And Shall Machines Surrender by Benjanun Sriduangkaew – I loved this book. It was fun, it was super sexy, the characters were great, I enjoyed the story, I loved the idea of a sanctuary community that is run and governed by AI’s who rebelled against their human owners. But this isn’t a story about AI’s, it is a romance. Orfea and Krissana have history, oh do they have history. And the only thing they have more of than history is chemistry. If you don’t like romance and sexytimes getting all squished up in your scifi, this isn’t the book for you. Enjoy ultra smart scifi characters who also get to have romantic relationships and sexytimes? This novella is the gift you give yourself. Even better news? Sriduangkaew recently published Then Will the Sun Rise Alabaster, which is same world, different characters. This is a huge sprawling space opera world that Sriduangkaew has created, there are endless stories she could tell.

Indelible Ink by Matt Betts – Ok, so I read this one a few months ago, and don’t remember a ton of the details. I remember that it had a rough start, but found its bearing pretty quickly, and that I enjoyed it enough that I’d read it again. Deena has some hella cool superpowers that she can sort of control, her story line felt X-Men and edgy, as if she was some mutant kid who got recruited into Magneto’s crew and didn’t really know what was going on. I remember really liking her as a character and rooting for her. And there was this crazy twist at the end that came out of left field, but at the same time made a ton of sense because there had been some clues all long. Yep, just gonna have to read this one again. If you can find a copy of this book, I recommend it.

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Like this stuff?

  • Civil War era alternate history
  • zombies
  • giant lizards
  • pop culture references
  • huge explosions
  • airships
  • airships with zombies on them
  • carnies

what if all that awesome stuff was jammed into one book?  well good news, IT IS! And I reviewed it, just for you!  head over to SFSignal to read my review of Odd Men Out by Matt Betts.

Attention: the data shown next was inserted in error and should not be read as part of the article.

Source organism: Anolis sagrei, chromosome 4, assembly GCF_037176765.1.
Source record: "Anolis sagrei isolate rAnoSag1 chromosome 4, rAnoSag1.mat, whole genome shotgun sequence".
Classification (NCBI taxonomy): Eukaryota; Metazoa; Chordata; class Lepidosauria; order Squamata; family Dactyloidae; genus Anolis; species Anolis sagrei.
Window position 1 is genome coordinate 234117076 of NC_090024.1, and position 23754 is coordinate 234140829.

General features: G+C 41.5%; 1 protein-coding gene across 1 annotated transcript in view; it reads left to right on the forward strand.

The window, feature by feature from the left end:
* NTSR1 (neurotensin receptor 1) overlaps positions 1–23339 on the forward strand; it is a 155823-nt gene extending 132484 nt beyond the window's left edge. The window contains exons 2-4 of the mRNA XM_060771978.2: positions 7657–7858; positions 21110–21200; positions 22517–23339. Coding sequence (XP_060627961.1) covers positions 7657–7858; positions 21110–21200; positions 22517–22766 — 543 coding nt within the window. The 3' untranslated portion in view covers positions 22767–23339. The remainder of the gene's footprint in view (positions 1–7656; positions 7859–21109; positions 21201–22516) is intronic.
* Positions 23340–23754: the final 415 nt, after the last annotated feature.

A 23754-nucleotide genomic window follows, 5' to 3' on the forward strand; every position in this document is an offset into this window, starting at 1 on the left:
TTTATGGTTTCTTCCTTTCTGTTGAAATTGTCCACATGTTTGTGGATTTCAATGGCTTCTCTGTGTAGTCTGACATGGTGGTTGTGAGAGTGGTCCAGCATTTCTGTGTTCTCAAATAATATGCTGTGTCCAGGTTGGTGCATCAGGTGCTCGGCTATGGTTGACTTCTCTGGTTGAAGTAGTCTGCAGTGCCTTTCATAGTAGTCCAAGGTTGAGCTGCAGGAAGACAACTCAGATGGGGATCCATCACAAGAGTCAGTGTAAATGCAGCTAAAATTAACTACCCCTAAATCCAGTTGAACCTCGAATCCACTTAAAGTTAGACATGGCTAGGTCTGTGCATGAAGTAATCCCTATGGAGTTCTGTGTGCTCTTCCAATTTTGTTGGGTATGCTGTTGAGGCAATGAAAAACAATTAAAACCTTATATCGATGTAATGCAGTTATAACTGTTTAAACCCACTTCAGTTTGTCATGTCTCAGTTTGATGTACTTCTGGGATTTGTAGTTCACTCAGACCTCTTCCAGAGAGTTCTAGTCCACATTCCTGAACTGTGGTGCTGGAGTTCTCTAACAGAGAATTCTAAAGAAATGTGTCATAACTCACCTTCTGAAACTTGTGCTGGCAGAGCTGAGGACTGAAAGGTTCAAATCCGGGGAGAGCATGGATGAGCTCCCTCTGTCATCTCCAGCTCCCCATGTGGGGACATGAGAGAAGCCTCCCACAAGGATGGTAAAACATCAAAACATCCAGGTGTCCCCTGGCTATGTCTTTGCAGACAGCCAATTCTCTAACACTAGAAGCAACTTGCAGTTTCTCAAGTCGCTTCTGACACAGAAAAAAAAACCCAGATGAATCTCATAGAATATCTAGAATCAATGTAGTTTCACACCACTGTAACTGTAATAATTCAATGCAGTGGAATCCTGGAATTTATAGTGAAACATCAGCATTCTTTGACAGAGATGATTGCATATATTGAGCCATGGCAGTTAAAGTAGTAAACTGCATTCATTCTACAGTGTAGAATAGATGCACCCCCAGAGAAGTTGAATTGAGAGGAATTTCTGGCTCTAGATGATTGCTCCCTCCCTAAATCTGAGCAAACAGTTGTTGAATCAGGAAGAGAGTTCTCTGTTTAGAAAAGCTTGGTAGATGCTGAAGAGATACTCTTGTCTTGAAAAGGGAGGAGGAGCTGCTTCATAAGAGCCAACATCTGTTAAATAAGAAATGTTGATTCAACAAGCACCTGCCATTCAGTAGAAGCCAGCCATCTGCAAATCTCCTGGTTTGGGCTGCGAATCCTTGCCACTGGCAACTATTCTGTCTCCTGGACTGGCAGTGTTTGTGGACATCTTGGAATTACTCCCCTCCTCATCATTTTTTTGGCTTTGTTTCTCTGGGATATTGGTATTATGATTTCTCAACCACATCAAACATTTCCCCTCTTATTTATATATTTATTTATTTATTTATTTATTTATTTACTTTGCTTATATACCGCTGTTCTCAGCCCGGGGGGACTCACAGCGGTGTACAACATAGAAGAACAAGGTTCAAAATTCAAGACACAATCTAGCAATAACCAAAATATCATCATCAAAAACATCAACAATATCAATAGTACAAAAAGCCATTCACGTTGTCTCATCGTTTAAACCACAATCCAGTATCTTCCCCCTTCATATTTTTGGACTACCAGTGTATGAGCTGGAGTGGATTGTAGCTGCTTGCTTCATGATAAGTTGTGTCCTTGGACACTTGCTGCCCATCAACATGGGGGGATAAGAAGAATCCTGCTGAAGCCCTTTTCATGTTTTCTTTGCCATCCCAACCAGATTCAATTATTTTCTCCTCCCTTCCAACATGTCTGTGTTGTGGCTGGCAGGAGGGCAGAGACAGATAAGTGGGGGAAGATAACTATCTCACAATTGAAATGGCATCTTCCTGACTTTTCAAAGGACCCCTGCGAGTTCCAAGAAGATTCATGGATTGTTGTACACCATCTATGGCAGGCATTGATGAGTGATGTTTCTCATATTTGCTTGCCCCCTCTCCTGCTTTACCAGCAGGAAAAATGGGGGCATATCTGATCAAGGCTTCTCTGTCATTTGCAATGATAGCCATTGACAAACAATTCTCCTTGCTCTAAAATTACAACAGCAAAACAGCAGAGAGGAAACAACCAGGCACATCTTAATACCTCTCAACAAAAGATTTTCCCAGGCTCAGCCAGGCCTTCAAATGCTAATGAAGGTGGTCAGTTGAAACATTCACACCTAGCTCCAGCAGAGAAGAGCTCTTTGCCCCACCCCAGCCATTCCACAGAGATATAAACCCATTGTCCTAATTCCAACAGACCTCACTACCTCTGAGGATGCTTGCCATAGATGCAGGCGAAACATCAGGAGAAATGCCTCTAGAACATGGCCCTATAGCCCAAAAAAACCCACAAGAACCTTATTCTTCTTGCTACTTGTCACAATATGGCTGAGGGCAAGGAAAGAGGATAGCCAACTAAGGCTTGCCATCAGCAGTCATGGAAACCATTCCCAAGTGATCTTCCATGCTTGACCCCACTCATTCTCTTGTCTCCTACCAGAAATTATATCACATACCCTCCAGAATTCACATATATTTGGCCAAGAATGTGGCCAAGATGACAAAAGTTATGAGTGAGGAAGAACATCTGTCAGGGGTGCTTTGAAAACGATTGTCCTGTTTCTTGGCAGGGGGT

odd men out

I got to do a bunch of cool stuff last weekend.  Once of them (which encompassed all the other things) was attend ConText26, a science fiction and fantasy convention in Columbus, Oh.  As you can tell by the number after it’s name, ConText has been around for a while. Geared towards writers and publishers, this is a smaller convention. There was probably around 200 people there. In this case though, smaller is better. It makes for a casual and friendly atmosphere in which to learn and network.   As a “fan, non-writer”, I was in the minority. Nearly all the other attendees were writers, or involved with publishing, and interested in learning more about the craft.  I’m not a writer, but I was still fascinated by everything. Beyond panels and seminars, ConText offered a Filking concert, a Flash Fiction contest, a mass autograph session, a dealer room (to buy books to be autographed!), author readings, and of course, evening parties.

The best part was that I got to spend the weekend with my friend Elizabeth. She runs Dark Cargo, and she’s my partner in crime over at Bookstore Bookblogger Connection. She showed me around Columbus’s cool Victorian neighborhoods, took me on a bookstore adventure, introduced me to the local pizza and beer scene (Pies and Pints, FTW!), and generally ensured that I would have a #bestweekendever.  I met up with my friends John and Paul as well.

SAM_3594

on Friday:

First panel was Liz Coley’s How To Make Your Words Shine. This was mostly about revising your drafts to get your manuscript ready for submission.  Everyone knows the basic grammar rules, but she touched on more subtle writing concepts, like adding sensory and textual descriptors (use your senses other than sight!), verbal patterns that it is easy to fall into (such as using too many adverbs) and other tips.  In my brain, what she was talking about was the engineering behind the artwork, the act of putting in the foundation last so the surface can glimmer with the texture you originally planned for it.  She suggested using the “find/replace” function to make sure the same words or phrases aren’t used over and over again, or twice in one sentence.

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some of the books reviewed here were free ARCs supplied by publishers/authors/other groups. Some of the books here I got from the library. the rest I *gasp!* actually paid for. I'll do my best to let you know what's what.